One Direction: This Is Us Documentary Trailer Features More Individual Stories Than Concert Footage
A couple of weeks ago, we ran a story about how theater owners were pushing to get the length of movie trailers shortened to two minutes or less. While I found the prospect rather intriguing Ė despite the ways in which it would probably be ruined Ė after having just watched the 3:12 first full trailer for Morgan Spurlockís upcoming boy band documentary One Direction: This is Us - courtesy of the bandís Vevo page, I feel the need to go out into the world and just start cutting trailers down myself. Strangely, this feeling isnít purely inspired by my lack of interest in One Direction as musicians.
One Direction, for those blissfully unaware, is an English/Irish pop group who were catapulted into the global spotlight after getting their start on The X-Factor. Two platinum albums later, and Harry Styles and the boys are finally ready for their own pop doc, taking fans into their lives beyond the stage, all while mixing in the same damned songs the radio has overplayed for the past two years. Anyone hoping for something post-modern or kitschy that other huge British bands have given the world, like Spice World or A Hard Dayís Night, will be disappointed, but anyone who wants to take a tour of the bakery Styles used to work in should get their party boots on.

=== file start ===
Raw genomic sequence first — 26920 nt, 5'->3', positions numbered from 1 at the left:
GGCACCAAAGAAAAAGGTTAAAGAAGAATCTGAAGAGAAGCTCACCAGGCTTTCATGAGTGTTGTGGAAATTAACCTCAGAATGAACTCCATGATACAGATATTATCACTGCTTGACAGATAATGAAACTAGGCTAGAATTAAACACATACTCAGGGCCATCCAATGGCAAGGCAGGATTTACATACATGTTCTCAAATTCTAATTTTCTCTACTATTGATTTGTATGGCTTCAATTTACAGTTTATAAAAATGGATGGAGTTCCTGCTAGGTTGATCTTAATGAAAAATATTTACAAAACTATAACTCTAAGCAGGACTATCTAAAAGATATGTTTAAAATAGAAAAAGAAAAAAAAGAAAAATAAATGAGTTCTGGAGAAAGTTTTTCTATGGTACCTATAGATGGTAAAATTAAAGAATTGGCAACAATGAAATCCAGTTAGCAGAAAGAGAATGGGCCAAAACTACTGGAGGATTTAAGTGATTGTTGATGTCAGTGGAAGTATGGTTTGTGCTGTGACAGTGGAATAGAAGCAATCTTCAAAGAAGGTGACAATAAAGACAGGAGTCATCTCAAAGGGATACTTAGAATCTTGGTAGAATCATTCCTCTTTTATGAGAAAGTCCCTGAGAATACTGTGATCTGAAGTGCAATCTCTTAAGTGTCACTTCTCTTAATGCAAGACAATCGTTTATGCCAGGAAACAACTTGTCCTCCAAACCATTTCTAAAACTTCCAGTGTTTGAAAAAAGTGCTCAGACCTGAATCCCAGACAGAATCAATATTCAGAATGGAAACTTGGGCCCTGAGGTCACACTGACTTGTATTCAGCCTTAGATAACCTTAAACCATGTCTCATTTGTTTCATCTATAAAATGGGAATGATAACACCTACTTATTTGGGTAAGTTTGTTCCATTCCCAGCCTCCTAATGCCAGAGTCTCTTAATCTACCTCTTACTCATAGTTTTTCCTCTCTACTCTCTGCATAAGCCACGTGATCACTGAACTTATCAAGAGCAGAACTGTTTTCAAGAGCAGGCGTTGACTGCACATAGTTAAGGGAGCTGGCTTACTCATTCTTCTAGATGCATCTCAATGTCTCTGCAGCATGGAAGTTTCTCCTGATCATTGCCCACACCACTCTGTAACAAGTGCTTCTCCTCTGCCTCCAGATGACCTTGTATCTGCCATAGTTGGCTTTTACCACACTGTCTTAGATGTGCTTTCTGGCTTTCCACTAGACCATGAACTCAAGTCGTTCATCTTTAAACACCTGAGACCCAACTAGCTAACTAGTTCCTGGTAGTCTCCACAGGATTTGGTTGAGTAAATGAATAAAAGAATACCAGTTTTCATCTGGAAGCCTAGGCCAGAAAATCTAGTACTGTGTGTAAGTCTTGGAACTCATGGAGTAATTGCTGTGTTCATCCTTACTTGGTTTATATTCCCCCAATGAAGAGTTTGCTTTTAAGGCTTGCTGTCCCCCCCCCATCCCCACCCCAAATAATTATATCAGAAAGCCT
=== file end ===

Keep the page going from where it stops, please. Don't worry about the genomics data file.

As someone with no desire to see this film, I feel the trailer needs to work that much harder to sway likeminded people to actually want to put forth money to watch what looks to be a concert film with an overwhelming lack of concert footage. Is it really necessary to go back to that bakery where Styles worked? I mean, it isnít as if heís in his mid-40s and the bakery was the source of the inspiration that caused him to write the Greatest Novel of a Generation. It was just a day job that he took a couple of years ago when he wasnít of legal age. High drama, this is not.
The film is being promoted as a 3D movie, which is one of the most obvious money-hungry ploys in recent memory, given how limited the 3Dís inclusion will be. Already, watching a musical performance doesnít require added depth to be enjoyable, and Iím assuming Zayn buying his mother a house will be featured in a singular dimension. I bet the opening credits look amazing though.
While the filmís first teaser trailer did a decent job of mixing in generic brotherly love with a sense of how far the young men have come in a short time, this trailer just makes it plainly obvious this will be a fans-only flick. Where can Morgan Spurlock possibly go from here?
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